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Figure 4. HA signal transduction is involved in PA development. Peritoneal membrane from mouse PA model 3 days after induction. In H&E images, fibrotic section was apparent (*). H&E-stained samples (DiaPath, Bergamo, Italy) were imaged by a light microscope (Nikon Eclipse 50i, Tokio, Japan) with a Plan Apo 4x/0.2 Nikon JAPAN objective. Images were processed using NIS elements software (Nikon, Tokio, Japan). Nuclei of cells are stained purple, extracellular matrix and cytoplasm are stained pink. Immunofluorescent staining revealed enhanced expression pattern for HA receptor CD44 (Abcam, #ab157107, 1/500, Cambridge, GB) in profibrotically activated peritoneal membrane, while expression of typical MCs marker podoplanin (PDPN, Abcam, #ab11936, 1/100, Cambridge, GB) and hyaluronidase TMEM2 (Invitrogen, #PA5-85901, 1/100, Waltham, Massachusetts, USA) in both quiescent and pro-fibrotically activated peritoneal membranes remained homogenous. Nuclei of cells were stained using ProLong™ Diamond Antifade Mountant with DAPI (Invitrogen, #P36962, Waltham, MA, USA). Peritoneal membrane was imaged using a laser scanning confocal microscope (Leica TCS SP8X, Wetzlar, Germany) with the Leica HC PL APO CS2 20x/0.75 IMM (Zoom 1) objective. Images were processed using Leica LasX software and are representative of three mice. Abbreviations: PA: peritoneal adhesions, H&E: Hematoxylin and Eosin, PDPN: podoplanin, DAPI: 40,6-diamidino-2-phenylindole.
Figure 4. HA signal transduction is involved in PA development. Peritoneal membrane from mouse PA model 3 days after induction. In H&E images, fibrotic section was apparent (*). H&E-stained samples (DiaPath, Bergamo, Italy) were imaged by a light microscope (Nikon Eclipse 50i, Tokio, Japan) with a Plan Apo 4x/0.2 Nikon JAPAN objective. Images were processed using NIS elements software (Nikon, Tokio, Japan). Nuclei of cells are stained purple, extracellular matrix and cytoplasm are stained pink. Immunofluorescent staining revealed enhanced expression pattern for HA receptor CD44 (Abcam, #ab157107, 1/500, Cambridge, GB) in profibrotically activated peritoneal membrane, while expression of typical MCs marker podoplanin (PDPN, Abcam, #ab11936, 1/100, Cambridge, GB) and hyaluronidase TMEM2 (Invitrogen, #PA5-85901, 1/100, Waltham, Massachusetts, USA) in both quiescent and pro-fibrotically activated peritoneal membranes remained homogenous. Nuclei of cells were stained using ProLong™ Diamond Antifade Mountant with DAPI (Invitrogen, #P36962, Waltham, MA, USA). Peritoneal membrane was imaged using a laser scanning confocal microscope (Leica TCS SP8X, Wetzlar, Germany) with the Leica HC PL APO CS2 20x/0.75 IMM (Zoom 1) objective. Images were processed using Leica LasX software and are representative of three mice. Abbreviations: PA: peritoneal adhesions, H&E: Hematoxylin and Eosin, PDPN: podoplanin, DAPI: 40,6-diamidino-2-phenylindole.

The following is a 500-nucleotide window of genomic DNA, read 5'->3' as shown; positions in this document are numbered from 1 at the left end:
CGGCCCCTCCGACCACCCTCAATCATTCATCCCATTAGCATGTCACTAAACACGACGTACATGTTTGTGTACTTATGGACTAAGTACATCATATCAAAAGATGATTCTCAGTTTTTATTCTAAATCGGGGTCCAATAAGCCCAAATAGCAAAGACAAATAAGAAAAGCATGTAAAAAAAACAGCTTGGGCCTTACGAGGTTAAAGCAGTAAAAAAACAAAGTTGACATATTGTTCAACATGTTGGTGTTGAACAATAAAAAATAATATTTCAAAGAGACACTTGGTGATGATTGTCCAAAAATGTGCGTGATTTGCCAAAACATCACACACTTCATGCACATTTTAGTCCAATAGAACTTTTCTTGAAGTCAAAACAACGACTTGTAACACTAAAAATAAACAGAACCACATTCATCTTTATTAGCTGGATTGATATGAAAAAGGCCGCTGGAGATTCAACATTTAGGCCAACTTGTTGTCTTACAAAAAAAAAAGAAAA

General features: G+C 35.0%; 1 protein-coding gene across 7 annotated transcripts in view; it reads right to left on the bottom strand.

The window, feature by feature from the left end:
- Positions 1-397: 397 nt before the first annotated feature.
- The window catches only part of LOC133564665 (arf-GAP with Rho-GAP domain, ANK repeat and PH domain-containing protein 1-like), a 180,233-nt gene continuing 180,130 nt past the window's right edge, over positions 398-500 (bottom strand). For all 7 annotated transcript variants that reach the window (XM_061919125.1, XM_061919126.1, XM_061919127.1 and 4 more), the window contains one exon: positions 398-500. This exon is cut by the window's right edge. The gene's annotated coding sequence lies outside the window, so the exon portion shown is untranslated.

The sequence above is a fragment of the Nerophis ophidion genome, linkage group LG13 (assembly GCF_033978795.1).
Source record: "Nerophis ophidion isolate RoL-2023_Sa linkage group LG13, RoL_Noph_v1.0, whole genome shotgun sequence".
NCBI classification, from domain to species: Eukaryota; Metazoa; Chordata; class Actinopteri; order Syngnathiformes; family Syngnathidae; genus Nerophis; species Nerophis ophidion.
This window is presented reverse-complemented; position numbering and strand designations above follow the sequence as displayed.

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Figure 5. Endogenous production of HA is interconnected with processes participating in peritoneal fibrosis and regulation of PA development.
Figure 5. Endogenous production of HA is interconnected with processes participating in peritoneal fibrosis and regulation of PA development.
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Kocurkova, A.; Nesporova, K.; Sandanusova, M.; Kerberova, M.; Lehka, K.; Velebny, V.; Kubala, L.; Ambrozova, G. Endogenously-Produced Hyaluronan and Its Potential to Regulate the Development of Peritoneal Adhesions. Biomolecules 2022, 12, 45.

AMA Style

Kocurkova A, Nesporova K, Sandanusova M, Kerberova M, Lehka K, Velebny V, Kubala L, Ambrozova G. Endogenously-Produced Hyaluronan and Its Potential to Regulate the Development of Peritoneal Adhesions. Biomolecules. 2022; 12(1):45.

Chicago/Turabian Style

Kocurkova, Anna, Kristina Nesporova, Miriam Sandanusova, Michaela Kerberova, Katerina Lehka, Vladimir Velebny, Lukas Kubala, and Gabriela Ambrozova. 2022. "Endogenously-Produced Hyaluronan and Its Potential to Regulate the Development of Peritoneal Adhesions" Biomolecules 12, no. 1: 45.